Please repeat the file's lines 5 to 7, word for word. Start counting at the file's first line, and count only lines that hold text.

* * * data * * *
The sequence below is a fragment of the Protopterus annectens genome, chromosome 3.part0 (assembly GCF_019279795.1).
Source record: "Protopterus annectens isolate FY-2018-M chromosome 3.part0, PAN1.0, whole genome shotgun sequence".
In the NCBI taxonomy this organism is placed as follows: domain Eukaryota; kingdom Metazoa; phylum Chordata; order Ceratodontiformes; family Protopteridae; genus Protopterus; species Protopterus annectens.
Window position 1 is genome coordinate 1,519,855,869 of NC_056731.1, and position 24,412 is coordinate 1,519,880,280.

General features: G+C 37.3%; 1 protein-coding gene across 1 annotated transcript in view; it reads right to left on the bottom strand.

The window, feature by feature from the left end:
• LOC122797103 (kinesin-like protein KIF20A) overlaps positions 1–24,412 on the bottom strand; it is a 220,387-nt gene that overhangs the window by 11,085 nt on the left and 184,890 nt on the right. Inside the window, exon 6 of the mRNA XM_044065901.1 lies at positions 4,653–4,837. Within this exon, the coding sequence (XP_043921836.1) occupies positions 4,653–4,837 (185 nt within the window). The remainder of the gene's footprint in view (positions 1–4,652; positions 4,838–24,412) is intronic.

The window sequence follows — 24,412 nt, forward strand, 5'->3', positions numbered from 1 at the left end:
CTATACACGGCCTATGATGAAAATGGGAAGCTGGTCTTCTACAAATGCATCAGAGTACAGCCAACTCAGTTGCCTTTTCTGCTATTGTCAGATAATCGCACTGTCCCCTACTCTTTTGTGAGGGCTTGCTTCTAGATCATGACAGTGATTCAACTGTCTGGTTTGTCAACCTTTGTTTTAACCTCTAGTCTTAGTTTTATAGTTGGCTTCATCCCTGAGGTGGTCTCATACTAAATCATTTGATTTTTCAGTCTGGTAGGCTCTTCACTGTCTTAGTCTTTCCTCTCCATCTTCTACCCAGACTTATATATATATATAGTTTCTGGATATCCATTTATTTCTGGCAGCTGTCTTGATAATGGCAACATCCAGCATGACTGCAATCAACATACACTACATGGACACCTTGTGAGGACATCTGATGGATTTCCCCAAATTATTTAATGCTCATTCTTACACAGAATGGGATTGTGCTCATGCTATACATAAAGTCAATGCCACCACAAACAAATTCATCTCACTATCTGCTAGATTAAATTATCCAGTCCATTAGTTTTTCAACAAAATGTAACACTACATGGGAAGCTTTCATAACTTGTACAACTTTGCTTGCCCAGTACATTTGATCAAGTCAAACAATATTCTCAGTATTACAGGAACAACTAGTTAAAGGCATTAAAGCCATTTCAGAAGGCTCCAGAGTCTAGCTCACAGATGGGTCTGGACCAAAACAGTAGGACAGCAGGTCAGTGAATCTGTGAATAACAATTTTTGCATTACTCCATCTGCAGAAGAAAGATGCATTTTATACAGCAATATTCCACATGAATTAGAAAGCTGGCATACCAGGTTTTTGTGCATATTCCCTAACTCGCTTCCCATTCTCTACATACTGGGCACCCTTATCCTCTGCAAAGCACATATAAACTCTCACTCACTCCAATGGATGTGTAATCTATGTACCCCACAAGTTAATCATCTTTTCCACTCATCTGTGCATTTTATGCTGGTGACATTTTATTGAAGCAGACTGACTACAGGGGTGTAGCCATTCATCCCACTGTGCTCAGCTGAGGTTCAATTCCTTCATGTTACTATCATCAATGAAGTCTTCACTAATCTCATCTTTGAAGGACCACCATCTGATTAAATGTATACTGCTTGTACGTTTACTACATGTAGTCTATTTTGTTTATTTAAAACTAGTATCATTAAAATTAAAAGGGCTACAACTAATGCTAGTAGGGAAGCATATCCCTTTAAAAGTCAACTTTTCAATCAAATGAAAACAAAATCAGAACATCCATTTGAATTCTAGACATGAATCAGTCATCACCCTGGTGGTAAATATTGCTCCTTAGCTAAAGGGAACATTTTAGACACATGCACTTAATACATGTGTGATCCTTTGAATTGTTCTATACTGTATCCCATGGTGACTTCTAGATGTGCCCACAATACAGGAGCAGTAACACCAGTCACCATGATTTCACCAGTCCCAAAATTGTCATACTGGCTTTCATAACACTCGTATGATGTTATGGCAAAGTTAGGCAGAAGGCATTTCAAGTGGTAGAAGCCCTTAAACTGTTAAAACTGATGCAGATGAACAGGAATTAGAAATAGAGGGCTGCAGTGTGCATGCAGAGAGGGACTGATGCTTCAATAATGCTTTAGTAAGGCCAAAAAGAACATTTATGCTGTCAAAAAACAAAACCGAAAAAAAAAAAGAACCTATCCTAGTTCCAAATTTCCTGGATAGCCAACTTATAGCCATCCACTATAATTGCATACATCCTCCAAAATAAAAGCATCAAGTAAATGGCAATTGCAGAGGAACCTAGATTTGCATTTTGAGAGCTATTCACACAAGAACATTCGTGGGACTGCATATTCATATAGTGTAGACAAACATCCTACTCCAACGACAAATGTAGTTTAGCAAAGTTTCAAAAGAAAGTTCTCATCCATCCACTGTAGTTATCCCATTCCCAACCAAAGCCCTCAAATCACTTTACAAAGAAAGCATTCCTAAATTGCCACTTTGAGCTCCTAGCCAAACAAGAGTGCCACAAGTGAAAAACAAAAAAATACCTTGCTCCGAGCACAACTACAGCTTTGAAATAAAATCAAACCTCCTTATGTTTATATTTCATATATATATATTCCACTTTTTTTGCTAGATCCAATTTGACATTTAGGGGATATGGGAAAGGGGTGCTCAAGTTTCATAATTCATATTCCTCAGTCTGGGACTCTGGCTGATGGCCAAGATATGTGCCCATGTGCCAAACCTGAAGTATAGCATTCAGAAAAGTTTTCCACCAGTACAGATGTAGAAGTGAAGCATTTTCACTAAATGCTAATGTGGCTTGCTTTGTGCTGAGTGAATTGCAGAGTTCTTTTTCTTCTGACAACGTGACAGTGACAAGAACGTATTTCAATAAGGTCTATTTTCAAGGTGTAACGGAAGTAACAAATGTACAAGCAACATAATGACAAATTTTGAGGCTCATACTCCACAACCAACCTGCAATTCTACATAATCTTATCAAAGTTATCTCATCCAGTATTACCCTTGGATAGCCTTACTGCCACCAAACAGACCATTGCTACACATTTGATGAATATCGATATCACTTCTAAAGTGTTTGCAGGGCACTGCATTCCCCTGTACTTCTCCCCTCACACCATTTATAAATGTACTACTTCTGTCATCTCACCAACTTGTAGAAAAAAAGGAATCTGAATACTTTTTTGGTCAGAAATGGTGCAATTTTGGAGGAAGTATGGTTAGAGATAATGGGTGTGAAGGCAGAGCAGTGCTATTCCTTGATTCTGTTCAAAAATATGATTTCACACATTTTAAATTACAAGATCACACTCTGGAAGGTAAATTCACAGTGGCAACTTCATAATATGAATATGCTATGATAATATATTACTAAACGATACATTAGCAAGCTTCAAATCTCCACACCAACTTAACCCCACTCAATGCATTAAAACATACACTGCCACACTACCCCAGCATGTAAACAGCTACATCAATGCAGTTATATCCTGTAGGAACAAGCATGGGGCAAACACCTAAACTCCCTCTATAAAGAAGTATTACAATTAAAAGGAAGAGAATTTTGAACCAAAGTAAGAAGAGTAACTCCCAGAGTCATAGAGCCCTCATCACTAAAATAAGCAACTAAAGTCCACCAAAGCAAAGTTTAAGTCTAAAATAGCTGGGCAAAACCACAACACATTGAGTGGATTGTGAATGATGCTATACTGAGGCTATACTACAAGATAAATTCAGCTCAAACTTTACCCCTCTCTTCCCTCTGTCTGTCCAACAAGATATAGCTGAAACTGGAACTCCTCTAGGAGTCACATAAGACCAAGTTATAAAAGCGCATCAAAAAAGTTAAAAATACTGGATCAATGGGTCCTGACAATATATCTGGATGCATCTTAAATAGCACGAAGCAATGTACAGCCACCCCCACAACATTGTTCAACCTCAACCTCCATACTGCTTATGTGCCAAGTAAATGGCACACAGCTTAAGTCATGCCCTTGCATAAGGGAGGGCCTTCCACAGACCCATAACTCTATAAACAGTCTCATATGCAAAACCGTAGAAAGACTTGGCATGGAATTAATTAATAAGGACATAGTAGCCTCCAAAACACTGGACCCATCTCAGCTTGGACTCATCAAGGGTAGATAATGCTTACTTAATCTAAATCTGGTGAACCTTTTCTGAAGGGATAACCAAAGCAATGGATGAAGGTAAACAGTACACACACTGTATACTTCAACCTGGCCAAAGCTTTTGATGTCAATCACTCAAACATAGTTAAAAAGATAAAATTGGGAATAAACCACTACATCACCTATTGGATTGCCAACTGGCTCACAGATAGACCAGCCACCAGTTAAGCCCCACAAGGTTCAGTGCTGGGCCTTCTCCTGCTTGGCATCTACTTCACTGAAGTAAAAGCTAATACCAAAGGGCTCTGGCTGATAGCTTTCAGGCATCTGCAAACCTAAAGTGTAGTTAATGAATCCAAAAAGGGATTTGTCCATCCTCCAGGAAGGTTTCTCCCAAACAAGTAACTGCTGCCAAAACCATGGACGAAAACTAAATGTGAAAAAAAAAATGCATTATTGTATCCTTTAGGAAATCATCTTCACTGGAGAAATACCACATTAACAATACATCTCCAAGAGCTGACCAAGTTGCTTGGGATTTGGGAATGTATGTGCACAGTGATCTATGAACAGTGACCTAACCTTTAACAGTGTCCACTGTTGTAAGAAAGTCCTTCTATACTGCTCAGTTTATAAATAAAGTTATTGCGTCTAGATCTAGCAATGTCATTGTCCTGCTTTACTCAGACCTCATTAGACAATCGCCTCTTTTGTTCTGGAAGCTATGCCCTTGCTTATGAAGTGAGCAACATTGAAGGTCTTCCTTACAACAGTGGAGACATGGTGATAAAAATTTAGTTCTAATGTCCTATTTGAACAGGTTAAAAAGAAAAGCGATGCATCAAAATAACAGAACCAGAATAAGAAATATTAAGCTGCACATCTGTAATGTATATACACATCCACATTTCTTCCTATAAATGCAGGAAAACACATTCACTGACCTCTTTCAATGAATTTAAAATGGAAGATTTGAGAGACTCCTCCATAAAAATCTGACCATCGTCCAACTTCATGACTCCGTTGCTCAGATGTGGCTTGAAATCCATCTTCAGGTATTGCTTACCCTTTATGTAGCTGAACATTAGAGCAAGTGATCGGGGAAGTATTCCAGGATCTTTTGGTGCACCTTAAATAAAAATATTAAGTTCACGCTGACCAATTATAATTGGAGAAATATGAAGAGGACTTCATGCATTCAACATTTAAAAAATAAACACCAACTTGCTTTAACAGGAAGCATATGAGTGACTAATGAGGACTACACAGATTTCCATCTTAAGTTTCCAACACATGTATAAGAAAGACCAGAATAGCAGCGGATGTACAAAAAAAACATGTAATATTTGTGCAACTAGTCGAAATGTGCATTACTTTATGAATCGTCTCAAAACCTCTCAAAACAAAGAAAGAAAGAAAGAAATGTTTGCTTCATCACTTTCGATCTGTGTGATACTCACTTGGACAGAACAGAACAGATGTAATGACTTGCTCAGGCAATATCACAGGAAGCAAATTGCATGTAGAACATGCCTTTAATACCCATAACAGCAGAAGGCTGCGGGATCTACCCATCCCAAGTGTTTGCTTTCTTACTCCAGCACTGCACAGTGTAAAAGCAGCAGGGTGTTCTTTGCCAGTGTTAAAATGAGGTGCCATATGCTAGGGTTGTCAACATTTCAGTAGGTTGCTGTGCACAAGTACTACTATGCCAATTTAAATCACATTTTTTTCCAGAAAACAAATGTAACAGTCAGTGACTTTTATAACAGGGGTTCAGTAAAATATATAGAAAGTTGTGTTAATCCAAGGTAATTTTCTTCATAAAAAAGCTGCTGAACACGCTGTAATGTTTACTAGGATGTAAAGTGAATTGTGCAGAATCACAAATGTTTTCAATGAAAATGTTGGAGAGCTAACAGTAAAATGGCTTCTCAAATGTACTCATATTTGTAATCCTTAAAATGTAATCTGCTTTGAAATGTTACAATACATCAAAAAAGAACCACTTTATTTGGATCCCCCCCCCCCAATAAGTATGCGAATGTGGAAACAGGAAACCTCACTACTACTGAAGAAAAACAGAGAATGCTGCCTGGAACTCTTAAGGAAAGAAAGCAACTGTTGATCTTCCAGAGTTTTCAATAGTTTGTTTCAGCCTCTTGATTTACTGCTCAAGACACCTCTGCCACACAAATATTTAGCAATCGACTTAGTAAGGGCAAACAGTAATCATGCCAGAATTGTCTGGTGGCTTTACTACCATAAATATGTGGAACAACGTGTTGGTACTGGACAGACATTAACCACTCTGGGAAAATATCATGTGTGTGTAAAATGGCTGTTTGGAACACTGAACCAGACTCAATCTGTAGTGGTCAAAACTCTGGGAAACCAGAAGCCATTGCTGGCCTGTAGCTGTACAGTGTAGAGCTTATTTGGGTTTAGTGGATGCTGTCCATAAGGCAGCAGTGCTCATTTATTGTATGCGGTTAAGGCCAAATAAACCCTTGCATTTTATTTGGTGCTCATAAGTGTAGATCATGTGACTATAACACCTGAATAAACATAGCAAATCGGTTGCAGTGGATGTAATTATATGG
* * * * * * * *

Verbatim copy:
General features: G+C 37.3%; 1 protein-coding gene across 1 annotated transcript in view; it reads right to left on the bottom strand.

The window, feature by feature from the left end:
• LOC122797103 (kinesin-like protein KIF20A) overlaps positions 1–24,412 on the bottom strand; it is a 220,387-nt gene that overhangs the window by 11,085 nt on the left and 184,890 nt on the right. Inside the window, exon 6 of the mRNA XM_044065901.1 lies at positions 4,653–4,837. Within this exon, the coding sequence (XP_043921836.1) occupies positions 4,653–4,837 (185 nt within the window). The remainder of the gene's footprint in view (positions 1–4,652; positions 4,838–24,412) is intronic.